In the 1960’s, it was imagined that optical coatings were glassy/vitreous and dense, but it has since become clear that actual optical coatings are seldom anything like that. Figure 1 from Guenther  shows an approximate two-dimensional computer simulation of the film-growth process as we now understand it.
Figure 1: Computer simulation of film growth
Figure 2 from Liu et al.  shows an electron micrograph of an actual MgF2 film illustrating the porosity and columnar structure of the film.
Figure 2: Magnesium fluoride optical thin film, showing porosity and columnar growth
Figure 3 is a striking micrograph of the structure of TiN from Macleod’s book .
Figure 3: Electron micrograph of unusual titanium nitride growth structure
What is going on here? The following thoughts are an attempt to explain what is observed.
It can be shown that an evaporating atom leaving a heated surface has very little energy, on the order of 0.1 electron Volts (eV). If it travels relatively unimpeded through a near-vacuum and comes in contact with a cold substrate or another cold atom, it looses its energy upon contact and sticks to the surface where it first comes in contact. If, on the other hand, the substrate or other atom were hot enough, then the arriving atom would not give up its energy as quickly, and it might be able to move some distance after contact before all of its energy is gone and it comes to its final resting place. This would allow it to “nestle” in close to other atoms on the surface and form a denser coating. Figure 1 illustrates the “cold” case where the atom stops essentially at its first point of contact. This would build a frost-like or feathery microscopic structure. Models and experience show that more energetic atoms will move somewhat before cooling, and that they will form denser structures in proportion to the energy of the atoms and a higher temperature for the substrate.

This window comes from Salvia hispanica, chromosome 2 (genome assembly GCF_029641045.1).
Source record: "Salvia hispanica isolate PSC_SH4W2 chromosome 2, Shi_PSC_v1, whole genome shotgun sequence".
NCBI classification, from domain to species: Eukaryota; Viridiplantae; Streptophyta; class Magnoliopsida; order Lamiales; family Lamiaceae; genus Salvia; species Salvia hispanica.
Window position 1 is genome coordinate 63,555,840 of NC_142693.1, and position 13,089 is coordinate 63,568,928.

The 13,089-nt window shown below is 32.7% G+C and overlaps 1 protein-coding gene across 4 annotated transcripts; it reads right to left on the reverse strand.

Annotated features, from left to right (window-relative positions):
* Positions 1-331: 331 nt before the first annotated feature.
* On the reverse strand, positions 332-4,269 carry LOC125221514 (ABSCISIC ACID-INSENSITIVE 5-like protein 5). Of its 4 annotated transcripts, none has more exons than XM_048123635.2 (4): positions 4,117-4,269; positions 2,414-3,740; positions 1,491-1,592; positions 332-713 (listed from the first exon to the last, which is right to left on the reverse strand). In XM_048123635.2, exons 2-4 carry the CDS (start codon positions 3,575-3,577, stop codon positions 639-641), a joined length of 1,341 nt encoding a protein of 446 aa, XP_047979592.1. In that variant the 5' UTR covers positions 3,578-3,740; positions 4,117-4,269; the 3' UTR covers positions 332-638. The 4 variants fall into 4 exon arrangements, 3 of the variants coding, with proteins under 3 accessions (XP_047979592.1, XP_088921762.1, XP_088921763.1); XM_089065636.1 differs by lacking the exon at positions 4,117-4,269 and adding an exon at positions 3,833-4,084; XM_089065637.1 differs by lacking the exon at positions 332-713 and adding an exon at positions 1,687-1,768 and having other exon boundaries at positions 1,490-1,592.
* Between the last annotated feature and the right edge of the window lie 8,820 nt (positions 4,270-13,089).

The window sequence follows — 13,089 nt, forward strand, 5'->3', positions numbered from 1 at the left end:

The influence of atomic energy and substrate temperature on film properties has become much better understood over the last several decades. In the 1940s, the depositions were mostly done at room temperature, and many materials were investigated to find out which had the best properties under those conditions. Substrate heaters were added to chambers in the 1950s and 1960s to improve the results. Magnesium fluoride became the preferred single-layer antireflection coating (SLAR). When MgF2 is deposited on room-temperature substrates, it is so fragile that it can be wiped from the substrate with a finger. However, if the substrate is at 300°C, the coating will be robust enough to withstand many eraser rub stokes when applied with some significant force.
In the 1970s and 1980s, ion-assisted deposition (IAD) was introduced into optical thin film coating, and depositing surfaces could be bombarded with ion energy to provide energy/heat to the growing film, yielding similar effects to heated substrates (even if the substrates were not otherwise heated). This has resulted, for example, in the ability to produce hard MgF2 coatings on unheated substrates , including plastics (which cannot withstand more than about 100°C). The IAD replaces and/or augments the substrate heating as a means to keep the atoms from cooling too soon and allowing them to migrate into a denser structure.